Manufacturing News

Think tank calls for green manufacturing

An industry sector powered by renewable energy, and zero-carbon manufacturing could lead to coal-free steel.

This would lead to a jobs-rich, low-carbon economy, climate think-tank Beyond Zero Emissions (BZE) said.

“Switching from fossil fuels to renewables is a no-brainer for industries wanting to boost competitiveness, provide long-term job security for workers, or grow their business and workforce by seizing new market opportunities in the green economy,” said Vanessa Petrie, CEO of BZE.

On October 28, federal Labor leader Anthony Albanese, outlined his party’s vision for a “manufacturing boom”, partly driven by investment in the production of renewable energy, and the manufacturing jobs associated with the creation of devices and technology to harvest, solar and wind energy.

While the Labor leader mentioned a target of 50 per cent, with a date yet to be specified, BZE pushed towards a more ambitious target.

“The Federal government must support industry by providing the policy certainty, investment, and incentives needed to achieve 100 per cent renewable electricity,” said Petrie.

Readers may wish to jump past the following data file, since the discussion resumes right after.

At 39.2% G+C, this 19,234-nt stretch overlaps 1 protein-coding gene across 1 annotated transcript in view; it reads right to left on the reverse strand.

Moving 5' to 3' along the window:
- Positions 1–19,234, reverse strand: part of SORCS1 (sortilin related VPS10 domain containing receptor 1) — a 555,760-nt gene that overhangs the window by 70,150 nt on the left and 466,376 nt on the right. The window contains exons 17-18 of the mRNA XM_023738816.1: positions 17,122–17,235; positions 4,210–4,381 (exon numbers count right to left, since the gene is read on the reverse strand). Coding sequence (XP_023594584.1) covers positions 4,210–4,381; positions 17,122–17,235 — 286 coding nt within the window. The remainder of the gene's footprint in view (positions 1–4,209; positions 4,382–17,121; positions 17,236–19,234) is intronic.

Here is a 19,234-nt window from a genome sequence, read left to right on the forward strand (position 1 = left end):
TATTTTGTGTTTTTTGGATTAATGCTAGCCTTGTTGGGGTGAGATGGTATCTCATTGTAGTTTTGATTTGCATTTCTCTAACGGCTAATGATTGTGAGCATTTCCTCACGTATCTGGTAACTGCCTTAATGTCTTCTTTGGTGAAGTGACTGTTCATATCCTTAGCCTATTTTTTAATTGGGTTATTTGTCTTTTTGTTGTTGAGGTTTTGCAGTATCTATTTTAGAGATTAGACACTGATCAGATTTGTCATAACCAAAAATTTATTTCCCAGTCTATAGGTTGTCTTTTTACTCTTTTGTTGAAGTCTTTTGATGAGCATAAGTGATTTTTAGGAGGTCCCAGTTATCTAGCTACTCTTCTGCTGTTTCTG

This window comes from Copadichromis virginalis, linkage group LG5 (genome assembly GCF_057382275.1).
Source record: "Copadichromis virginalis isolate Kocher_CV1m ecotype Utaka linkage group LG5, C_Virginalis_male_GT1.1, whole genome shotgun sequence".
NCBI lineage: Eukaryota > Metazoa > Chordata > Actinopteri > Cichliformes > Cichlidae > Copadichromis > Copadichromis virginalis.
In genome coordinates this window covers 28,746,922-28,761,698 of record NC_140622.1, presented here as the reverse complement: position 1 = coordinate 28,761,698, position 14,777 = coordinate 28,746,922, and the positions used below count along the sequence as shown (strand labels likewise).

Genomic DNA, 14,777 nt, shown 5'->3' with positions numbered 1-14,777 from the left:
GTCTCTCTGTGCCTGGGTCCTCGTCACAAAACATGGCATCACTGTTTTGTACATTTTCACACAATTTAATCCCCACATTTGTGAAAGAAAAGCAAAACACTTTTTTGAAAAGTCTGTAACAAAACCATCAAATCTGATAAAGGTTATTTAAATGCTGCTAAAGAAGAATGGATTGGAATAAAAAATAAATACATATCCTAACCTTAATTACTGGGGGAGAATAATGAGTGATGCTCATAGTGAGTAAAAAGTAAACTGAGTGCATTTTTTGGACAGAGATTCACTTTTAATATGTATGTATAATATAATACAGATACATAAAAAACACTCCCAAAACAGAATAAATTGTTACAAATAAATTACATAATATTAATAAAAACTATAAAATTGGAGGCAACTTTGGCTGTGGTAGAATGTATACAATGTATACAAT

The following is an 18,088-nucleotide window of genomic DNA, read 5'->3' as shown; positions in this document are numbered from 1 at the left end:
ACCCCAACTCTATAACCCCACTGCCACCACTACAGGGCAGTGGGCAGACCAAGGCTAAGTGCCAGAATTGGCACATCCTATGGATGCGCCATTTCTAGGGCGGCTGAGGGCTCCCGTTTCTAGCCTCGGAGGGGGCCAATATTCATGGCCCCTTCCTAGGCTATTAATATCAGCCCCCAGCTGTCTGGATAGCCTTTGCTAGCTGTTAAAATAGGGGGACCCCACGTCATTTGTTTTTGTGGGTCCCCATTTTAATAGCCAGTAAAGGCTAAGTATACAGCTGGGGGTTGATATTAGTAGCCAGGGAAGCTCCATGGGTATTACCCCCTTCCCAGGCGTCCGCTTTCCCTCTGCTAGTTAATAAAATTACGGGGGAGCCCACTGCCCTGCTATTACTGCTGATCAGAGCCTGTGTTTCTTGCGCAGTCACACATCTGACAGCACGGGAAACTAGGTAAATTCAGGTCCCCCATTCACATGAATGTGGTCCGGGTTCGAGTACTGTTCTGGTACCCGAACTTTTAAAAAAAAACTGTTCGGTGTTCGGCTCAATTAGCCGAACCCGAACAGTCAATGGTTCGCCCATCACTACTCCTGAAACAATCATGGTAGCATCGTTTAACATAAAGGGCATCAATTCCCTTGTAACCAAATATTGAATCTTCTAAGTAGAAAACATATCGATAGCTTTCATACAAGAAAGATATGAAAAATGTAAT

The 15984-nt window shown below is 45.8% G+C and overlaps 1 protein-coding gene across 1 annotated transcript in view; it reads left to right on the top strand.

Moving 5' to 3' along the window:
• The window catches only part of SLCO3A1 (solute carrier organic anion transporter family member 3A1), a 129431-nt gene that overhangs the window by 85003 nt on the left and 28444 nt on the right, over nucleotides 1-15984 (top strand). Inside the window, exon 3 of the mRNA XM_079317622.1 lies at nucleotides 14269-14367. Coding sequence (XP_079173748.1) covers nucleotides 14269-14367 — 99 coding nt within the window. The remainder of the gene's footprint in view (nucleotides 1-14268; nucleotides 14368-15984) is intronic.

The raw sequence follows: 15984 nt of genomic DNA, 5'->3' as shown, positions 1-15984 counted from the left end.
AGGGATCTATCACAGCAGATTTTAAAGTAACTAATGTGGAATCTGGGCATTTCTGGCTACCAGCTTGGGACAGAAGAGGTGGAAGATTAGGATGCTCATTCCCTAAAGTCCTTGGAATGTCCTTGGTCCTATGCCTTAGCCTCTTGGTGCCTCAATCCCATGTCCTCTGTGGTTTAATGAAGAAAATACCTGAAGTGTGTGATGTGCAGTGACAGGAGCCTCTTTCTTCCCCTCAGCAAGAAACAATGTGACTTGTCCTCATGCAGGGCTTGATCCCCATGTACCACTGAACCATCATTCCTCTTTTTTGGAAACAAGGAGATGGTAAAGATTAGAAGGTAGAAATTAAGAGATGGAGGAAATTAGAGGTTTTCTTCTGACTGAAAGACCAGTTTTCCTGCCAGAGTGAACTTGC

To enable this to occur in industries that would be hard to decarbonise under existing processes, such as metals manufacturing, Petrie argued that policymakers should adopt alternatives such as the production of steel from hydrogen.

“We already have technology that lets us make steel using hydrogen instead of metallurgical coal, and countries like Austria and Sweden are developing pilot plants to make fossil-free steel at scale,” she said.

“But Australia has more iron ore than anywhere else in the world, and more than enough wind and sunshine to power our steelmaking and other industries.”

If investment in these areas, occurred, Australia could have greater opportunities to export manufactured products.

“Global demand for such products is growing as energy prices fall, countries look for solutions to reduce their emissions, and investors assess opportunities based on their sustainability requirements,” said Petrie.

“Increasing our climate ambition and investing in new, clean industries will benefit Australian workers, businesses, and communities. This is an opportunity we shouldn’t miss.”

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